“Ahmed emphasizes the necessity of ‘disorientation,’ a challenge to normative ways of seeing, thinking, being, and feeling in the world that destabilizes commonsensical assumptions and in so doing enables the world to be moved in a different direction.”
Discussing the way reading black feminist and feminist of color scholarship in graduate school impressed upon her, she writes:
“I decided then: theoretical work that is in touch with a world is the kind of theoretical work I wanted to do. Even when I have written texts organized around the history of ideas, I have tried to write from my own experiences: the everyday as animation. In writing this book, I wanted to stay even closer to the everyday than I had before. This book is personal. The personal is theoretical. Theory itself is often assumed to be abstract: something is more theoretical the more abstract it is, the more it is abstracted from everyday life. To abstract is to drag away, detach, pull away, or divert. We might then have to drag theory back, to bring theory back to life.”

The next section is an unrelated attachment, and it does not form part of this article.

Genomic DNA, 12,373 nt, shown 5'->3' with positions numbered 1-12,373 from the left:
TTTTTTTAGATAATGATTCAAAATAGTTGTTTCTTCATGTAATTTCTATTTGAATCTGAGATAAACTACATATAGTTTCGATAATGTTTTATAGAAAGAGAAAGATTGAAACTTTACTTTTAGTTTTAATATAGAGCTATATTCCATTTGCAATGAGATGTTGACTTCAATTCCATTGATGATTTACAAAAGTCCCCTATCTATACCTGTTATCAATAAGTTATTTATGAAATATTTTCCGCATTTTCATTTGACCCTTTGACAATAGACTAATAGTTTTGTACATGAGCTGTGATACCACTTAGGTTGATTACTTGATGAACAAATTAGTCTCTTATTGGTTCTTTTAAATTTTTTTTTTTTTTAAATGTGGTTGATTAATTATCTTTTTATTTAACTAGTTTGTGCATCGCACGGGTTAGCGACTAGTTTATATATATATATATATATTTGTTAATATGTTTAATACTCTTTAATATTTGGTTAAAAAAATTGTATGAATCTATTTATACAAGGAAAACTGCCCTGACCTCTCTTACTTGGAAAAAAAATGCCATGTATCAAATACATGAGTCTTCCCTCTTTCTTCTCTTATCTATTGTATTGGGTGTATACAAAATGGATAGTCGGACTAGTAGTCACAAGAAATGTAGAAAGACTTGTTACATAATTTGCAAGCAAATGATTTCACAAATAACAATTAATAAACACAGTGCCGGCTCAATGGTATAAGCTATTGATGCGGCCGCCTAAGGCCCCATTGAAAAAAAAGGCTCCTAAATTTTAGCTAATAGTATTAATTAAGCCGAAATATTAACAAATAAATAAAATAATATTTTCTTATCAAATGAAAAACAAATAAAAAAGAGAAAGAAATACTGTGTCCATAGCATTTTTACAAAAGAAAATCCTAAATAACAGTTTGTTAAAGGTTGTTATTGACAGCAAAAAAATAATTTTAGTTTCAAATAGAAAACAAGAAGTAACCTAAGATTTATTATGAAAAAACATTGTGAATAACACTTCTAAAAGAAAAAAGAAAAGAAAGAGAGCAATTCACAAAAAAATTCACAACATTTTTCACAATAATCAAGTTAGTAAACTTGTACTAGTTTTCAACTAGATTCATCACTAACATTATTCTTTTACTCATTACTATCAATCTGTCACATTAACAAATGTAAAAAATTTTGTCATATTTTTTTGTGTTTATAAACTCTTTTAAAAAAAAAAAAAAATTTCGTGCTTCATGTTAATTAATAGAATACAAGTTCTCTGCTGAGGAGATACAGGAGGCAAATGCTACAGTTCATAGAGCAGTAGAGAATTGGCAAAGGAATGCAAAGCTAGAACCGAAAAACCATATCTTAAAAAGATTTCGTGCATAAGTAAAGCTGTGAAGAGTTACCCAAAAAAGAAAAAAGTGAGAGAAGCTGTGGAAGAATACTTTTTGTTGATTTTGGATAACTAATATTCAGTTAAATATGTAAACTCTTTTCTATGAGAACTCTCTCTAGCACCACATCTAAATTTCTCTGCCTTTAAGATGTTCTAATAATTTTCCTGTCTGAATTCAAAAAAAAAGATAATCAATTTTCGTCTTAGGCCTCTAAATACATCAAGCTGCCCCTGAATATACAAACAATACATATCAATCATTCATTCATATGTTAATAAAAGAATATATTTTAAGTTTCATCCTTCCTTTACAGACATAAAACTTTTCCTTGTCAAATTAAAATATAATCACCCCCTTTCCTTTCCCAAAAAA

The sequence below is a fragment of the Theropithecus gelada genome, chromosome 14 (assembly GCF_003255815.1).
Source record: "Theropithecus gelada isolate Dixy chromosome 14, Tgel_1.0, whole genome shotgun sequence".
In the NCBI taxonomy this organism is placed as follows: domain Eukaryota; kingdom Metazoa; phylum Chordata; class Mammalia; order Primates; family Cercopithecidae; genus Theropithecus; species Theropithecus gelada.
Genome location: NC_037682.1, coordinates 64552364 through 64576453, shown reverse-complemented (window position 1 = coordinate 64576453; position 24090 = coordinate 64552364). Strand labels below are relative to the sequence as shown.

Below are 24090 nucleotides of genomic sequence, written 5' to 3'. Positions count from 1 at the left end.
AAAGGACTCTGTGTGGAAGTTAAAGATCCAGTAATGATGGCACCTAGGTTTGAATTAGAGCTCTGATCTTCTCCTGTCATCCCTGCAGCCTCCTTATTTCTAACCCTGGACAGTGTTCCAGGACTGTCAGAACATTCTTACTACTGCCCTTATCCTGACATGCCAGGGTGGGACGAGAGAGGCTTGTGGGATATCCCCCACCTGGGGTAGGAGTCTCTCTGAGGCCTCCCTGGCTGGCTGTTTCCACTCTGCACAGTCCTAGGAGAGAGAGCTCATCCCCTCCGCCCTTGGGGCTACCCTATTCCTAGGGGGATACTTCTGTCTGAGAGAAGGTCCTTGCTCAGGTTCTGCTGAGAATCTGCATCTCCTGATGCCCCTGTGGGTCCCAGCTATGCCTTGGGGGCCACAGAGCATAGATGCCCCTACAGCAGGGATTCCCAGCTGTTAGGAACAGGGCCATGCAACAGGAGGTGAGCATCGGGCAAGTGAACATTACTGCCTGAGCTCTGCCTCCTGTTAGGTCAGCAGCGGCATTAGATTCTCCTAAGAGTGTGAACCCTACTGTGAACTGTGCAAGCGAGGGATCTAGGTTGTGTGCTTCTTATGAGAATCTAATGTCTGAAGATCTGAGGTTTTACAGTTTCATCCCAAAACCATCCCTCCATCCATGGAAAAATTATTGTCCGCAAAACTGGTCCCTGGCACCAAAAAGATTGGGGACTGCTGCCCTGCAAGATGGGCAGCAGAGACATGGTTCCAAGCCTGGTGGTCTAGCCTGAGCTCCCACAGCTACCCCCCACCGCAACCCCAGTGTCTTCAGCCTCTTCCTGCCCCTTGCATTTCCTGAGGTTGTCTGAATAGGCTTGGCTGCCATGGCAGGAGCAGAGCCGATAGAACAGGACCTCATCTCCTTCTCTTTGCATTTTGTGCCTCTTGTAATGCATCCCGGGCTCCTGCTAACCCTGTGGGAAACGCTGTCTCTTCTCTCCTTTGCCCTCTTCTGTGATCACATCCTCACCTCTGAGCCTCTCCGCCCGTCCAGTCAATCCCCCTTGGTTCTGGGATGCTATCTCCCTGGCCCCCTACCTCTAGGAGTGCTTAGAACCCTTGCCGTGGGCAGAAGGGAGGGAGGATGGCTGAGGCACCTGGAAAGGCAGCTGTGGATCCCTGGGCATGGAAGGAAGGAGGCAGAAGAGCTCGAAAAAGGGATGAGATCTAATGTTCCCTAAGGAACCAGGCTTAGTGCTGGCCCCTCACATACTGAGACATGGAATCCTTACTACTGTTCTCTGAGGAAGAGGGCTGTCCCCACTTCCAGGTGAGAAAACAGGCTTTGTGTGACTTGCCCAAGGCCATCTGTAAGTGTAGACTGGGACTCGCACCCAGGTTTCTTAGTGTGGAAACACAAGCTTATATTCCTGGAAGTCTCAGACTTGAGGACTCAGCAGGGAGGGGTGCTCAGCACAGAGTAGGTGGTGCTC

SOURCE: McMahon, John. “Sara Ahmed and the Cultural Politics of Emotion.” Do the Lap.